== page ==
Compared to the previous season, this year’s edition of Activision Blizzard’s World of Warcraft Mythic Dungeon International has undergone several format changes, including removing regional distinctions in an effort to ‘create a truly global competition.’
The Mythic Dungeon International 2021 consists of two standalone seasons — each featuring four qualifiers and concluding with a $300,000 Global Finals event.
Moreover, the publisher established a separate program for the Chinese region, with the two best teams from the dedicated China MDI season joining the top six league teams in the Global Finals.
The first half of the MDI 2021 season wrapped up on April’s last Sunday, crowning team Echo as its latest champions. The tournament, in which teams compete in completing dungeon runs in the fastest time, has for the first time took place in the game’s latest expansion, Shadowlands.
In this piece, we are going to take a look at how the final event of the first part of MDI 2021 performed in terms of viewership, compare it with qualifiers and see how the competition is doing on a year-over-year basis.
The slow decline of the Mythic Dungeon International
During 18 hours of air time, MDI 2021 Global Finals gathered over 375K hours watched by 21K spectators on average. At its peak, 35K concurrent viewers tuned in to see the final match between Echo and Perplexed.
Perplexed achieved the title of the most popular team in the competition with 24K average viewers. The winners — Echo, who stayed undefeated for the whole duration of the tournament — were just behind, with 22K average viewers.
The English broadcast of the event attracted the majority of viewers, contributing 82.5% to the total hours watched. The share of other languages among spectators was significantly lower — 7.1% German viewers, 4.6% Russian, 3.3% French and 2.4% Portuguese.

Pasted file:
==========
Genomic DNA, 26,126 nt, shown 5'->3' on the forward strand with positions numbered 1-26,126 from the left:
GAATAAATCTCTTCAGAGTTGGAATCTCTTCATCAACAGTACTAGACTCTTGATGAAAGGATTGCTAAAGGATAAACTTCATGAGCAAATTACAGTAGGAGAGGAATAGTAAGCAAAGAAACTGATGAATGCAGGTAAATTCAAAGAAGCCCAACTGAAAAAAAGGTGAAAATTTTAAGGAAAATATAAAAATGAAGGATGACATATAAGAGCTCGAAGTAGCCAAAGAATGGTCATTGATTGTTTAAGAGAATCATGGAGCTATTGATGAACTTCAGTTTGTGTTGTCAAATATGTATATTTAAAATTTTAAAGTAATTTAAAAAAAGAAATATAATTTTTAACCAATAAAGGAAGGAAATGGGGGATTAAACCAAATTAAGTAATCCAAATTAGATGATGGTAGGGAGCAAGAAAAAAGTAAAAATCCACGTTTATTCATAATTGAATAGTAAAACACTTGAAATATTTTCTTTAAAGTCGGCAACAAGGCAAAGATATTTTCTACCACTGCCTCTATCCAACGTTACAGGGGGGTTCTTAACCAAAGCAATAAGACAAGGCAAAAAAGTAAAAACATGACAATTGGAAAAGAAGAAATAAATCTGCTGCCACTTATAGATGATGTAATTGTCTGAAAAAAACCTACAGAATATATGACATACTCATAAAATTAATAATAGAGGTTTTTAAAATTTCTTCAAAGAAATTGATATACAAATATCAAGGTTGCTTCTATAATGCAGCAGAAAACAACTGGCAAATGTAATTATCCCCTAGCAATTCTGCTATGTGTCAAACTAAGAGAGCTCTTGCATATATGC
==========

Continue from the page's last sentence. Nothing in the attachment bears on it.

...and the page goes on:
Compared to the qualifiers, the MDI 2021 Global Finals wasn’t as successful as the first two events of the series. MDI Shadowlands Cup 1 reached 895K hours watched, 68K peak viewers and 45K average viewers, which is about twice as much as the final event.
The Cup 2 too outperformed the major with 444K hours watched, 34K peak viewers and 24K average viewers.
As the initial hype around the revamped format and the new expansion cooled off, the viewership numbers started dropping. The two following competitions haven’t even surpassed 300K HW, which makes Global Finals the third most-watched event of the series.
Looking at the last year’s statistics, we can see a slight decline in all categories. The MDI 2020 Global Finals event recorded 482K hours watched by 28K viewers on average. The event peaked at 48K concurrent viewers and was the second most spectated event of the 2020 series.
That’s a 22% decline in hours watched in 2021, 27% decline in peak viewers and 25% decline in average viewers, compared to the previous season. A conclusion that the implemented format changes have led to a decrease in viewership numbers may come up, although this is not quite the case, as it has to do with Activision Blizzard’s decision to change its broadcasting partner at the beginning of 2020.
The decline is better visible if we look at the MDI Global Finals 2018, which attracted significantly more spectators than any following MDI event — 1.2M hours watched, 122K peak viewers and 52K average viewers. (The MDI 2019 final event took place at the BlizzCon 2019 and aired only for 6 hours; therefore, we purposely excluded it from these statistics.)
Even though the MDI 2021 season is not yet over, the competition isn’t probably going to get closer to its former success anytime soon. The change of broadcaster impacted the whole range of Blizzard’s esports titles, including Hearthstone and the Overwatch League, and this trend is likely to continue in the future.
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